Television Regulations: New Bottle, Same Wine (With Corrections)

State Administration of Radio, Film & Televisi...
State Administration of Radio, Film & Television offices in Beijing (Photo credit: Toby Simkin)

In the Hutong
Black Lung Control
1047 hrs.

In the Valentine’s Day edition of The New York Times, Andrew Jacobs describes the new regulations issued yesterday by the State Administration of Radio, Film, and Television (SARFT), most specifically including two key restrictions: the prohibition of foreign programming during prime time, and the limitation of foreign programming to no more than 25% of the total air time on a channel.

There is some new content in the regulations issued yesterday, but contrary to the NYT headline, the major issues addressed vis-a-vis foreign content are not new: indeed, they harken back to regulations that have been in force since 1995. From the unpublished manuscript of a guidebook on Chinese television that I co-authored with William Soileau and Jeane-Marie Gescher in 1998, according to regulations then in force:

Foreign programming must not be distributed between 6:00 p.m. and 10:00 p.m., although actual enforcement varies according to the broadcaster.

and

Foreign programming must not take up more than 25% of total broadcasting time on a station basis.  In reality, while the rule is nominally honoured, many networks apply the quota on a channel by channel basis. Unofficial figures indicate that foreign programming may account for as much as 50% of programming.

The rules governing television are not increasing, as the Times suggests. What seems to be increasing is the degree to which they are openly flaunted by broadcasters. Let me explain.

China has had a wide range of laws and regulations restricting media (and many other industries) in place for a long time. What varies is not the regulations, but the degree to which they are enforced. Laws and regulations, as such, are not de facto restrictions of behavior so much as they are tools for the government to use when political conditions demand it. For that reason, what SARFT does on a fairly regular basis is issue notices designed to remind broadcasters that the regulations exist, and signal to them that enforcement looms. Usually, such initiatives come either when things get too far out of hand (i.e., 25% becoming 50%, as suggested above), or when something happens to make it an issue (Chinese producers complaining about access to TV time, or, say, a  leadership change.)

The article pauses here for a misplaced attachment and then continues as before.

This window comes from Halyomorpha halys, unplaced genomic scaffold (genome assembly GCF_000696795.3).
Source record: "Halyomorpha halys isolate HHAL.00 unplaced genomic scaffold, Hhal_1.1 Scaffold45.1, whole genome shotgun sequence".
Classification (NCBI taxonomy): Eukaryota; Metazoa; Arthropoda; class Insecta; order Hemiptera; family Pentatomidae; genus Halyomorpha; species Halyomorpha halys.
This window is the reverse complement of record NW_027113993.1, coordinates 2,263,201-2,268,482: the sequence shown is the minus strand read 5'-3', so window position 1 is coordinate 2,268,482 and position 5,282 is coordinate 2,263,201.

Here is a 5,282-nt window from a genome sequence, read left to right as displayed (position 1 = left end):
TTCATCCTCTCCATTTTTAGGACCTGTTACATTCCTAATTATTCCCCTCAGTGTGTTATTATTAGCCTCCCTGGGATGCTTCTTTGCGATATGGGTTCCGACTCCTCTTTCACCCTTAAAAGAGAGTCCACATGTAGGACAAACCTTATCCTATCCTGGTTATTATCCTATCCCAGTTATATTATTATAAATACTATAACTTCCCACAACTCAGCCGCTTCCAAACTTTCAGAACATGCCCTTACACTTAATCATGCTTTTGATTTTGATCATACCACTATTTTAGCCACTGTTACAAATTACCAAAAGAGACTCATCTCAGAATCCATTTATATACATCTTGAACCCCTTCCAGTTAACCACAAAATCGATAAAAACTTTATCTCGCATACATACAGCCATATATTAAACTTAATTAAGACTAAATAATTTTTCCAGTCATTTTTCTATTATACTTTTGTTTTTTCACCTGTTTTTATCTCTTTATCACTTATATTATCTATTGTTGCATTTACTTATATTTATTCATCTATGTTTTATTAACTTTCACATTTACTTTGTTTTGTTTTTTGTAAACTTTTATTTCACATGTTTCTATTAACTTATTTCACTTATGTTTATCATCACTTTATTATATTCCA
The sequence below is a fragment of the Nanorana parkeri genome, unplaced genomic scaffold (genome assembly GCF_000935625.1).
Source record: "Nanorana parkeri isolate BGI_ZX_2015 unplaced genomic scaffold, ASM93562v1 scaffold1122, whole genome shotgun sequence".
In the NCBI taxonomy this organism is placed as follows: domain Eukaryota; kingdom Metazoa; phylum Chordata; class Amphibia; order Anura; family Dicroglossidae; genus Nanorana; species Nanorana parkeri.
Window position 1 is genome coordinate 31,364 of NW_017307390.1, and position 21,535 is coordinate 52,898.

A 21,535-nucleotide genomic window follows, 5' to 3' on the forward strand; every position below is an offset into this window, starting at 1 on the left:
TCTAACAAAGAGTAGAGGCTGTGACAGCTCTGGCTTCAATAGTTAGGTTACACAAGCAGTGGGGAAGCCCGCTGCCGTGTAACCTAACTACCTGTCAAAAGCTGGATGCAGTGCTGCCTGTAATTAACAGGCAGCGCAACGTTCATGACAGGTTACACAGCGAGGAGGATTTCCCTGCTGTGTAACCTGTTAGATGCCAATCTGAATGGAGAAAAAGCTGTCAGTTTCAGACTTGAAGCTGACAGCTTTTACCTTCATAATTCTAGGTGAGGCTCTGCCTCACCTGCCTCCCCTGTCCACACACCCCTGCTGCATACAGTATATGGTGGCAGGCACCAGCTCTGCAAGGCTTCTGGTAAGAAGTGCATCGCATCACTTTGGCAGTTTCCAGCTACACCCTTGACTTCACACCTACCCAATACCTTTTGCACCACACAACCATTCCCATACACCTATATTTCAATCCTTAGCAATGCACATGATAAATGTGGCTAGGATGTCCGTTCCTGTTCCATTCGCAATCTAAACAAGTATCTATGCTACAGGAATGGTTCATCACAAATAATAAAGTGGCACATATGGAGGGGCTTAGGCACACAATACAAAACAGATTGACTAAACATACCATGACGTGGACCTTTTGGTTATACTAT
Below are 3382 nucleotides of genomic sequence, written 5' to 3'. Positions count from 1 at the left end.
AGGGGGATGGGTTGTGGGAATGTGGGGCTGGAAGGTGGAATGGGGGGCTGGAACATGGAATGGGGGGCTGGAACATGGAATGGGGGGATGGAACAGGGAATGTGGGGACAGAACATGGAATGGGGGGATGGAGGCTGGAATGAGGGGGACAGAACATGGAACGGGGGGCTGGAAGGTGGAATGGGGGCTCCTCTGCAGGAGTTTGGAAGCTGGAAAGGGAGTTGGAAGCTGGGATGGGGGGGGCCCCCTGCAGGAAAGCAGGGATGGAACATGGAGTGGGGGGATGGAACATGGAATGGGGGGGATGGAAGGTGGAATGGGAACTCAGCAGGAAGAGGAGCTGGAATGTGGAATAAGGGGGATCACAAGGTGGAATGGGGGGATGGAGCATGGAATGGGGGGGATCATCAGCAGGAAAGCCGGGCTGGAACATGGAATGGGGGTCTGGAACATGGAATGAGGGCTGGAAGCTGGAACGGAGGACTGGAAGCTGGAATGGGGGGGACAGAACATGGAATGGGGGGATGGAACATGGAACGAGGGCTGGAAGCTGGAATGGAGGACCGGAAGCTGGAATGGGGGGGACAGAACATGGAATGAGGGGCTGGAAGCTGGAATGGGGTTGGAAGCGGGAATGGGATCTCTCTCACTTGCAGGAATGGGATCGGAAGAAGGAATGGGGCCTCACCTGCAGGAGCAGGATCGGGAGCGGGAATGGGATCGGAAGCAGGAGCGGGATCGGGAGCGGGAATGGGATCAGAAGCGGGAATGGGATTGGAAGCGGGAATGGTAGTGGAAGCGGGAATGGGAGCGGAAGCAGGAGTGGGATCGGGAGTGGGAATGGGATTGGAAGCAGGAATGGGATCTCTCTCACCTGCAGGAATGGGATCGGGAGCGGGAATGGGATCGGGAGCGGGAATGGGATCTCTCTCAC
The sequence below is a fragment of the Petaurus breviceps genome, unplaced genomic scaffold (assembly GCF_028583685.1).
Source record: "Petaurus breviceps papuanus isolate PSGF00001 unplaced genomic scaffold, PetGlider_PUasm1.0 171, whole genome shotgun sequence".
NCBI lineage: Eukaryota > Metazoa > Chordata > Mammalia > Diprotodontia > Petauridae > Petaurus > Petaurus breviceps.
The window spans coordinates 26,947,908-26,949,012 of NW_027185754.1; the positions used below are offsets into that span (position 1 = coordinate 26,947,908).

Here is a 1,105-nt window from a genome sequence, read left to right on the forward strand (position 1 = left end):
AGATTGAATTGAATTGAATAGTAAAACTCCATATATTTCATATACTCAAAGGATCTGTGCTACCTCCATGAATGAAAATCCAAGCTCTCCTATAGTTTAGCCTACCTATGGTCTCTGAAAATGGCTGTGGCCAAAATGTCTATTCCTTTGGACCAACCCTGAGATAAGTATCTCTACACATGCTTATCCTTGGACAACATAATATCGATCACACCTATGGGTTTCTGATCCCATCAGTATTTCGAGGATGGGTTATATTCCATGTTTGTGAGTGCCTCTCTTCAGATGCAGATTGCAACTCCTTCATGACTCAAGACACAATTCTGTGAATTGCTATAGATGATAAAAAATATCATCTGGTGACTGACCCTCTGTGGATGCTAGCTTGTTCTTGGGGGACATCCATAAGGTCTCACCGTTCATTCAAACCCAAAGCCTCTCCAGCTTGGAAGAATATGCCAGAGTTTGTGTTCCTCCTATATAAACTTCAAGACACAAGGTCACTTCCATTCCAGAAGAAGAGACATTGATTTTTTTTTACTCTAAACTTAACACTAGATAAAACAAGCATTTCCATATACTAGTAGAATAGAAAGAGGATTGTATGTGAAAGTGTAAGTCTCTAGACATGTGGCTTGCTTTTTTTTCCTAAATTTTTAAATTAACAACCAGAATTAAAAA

This is not dissimilar to the way I get my ten-year old to clean his room: I let him know an inspection is coming, and by the time I get there, behold! A clean room! The requirement to keep his room clean always existed. What was lax was the enforcement. What caused me to issue the edict to my son was either the room was getting too messy, or guests are coming over.

Jacobs quoted one Chinese citizen posting his disgust with the regulations on Weibo:  “They should really put Sarft in charge of food safety and have the State Food and Drug Administration regulate TV shows — that way we’ll have safe food and good entertainment.”

I would wager the person posting this was either very young or unborn when the regulations were actually issued. The issue that has provoked SARFT (an underfunded, undermanned, out-gunned agency if there ever was one) is the same that caused the food problem: China is ruled less by policy than law, and political expedience trumps enforcement – until the political expedients change.

UPDATE: Please read the comments conversation between Li Yuanyuan and myself. He raises some excellent points to rebut my point of view. He disagrees that enforcement was ever lax, suggests that it was always tight, and he explains why. We do not share the same memory of events, but he does point out that the prime time ban on foreign programming and the restriction of quantity of content was not in the 1995 Regulation #549.

Li Yuanyuan

1. China’s TV landscape, which is mostly regionally run satellite TV stations with a national audience, did not exist back in 1995.
2. In the satellite TV era, SARFT had way more relaxed policies towards foreign shows at prime time. In fact, most TV stations including CCTV regularly ran foreign shows at prime time.
3. SARFT regulations are not laws. SARFT does not make laws, the NPC does.
4. All imported shows and air time must be approved by SARFT first. There is no going around SARFT.

David Wolf

Li Yuanyuan, thanks for your comment. Let me take your points in reverse order.

“4. All imported shows and air time must be approved by SARFT first. There is no going around SARFT.”

Absolutely. I don’t think this was contested either in my piece or that of the New York Times.

“3. SARFT regulations are not laws. SARFT does not make laws, the NPC does.”

You are correct – I was playing fast and loose with terms. I have made some revision to the text to reflect the proper wording.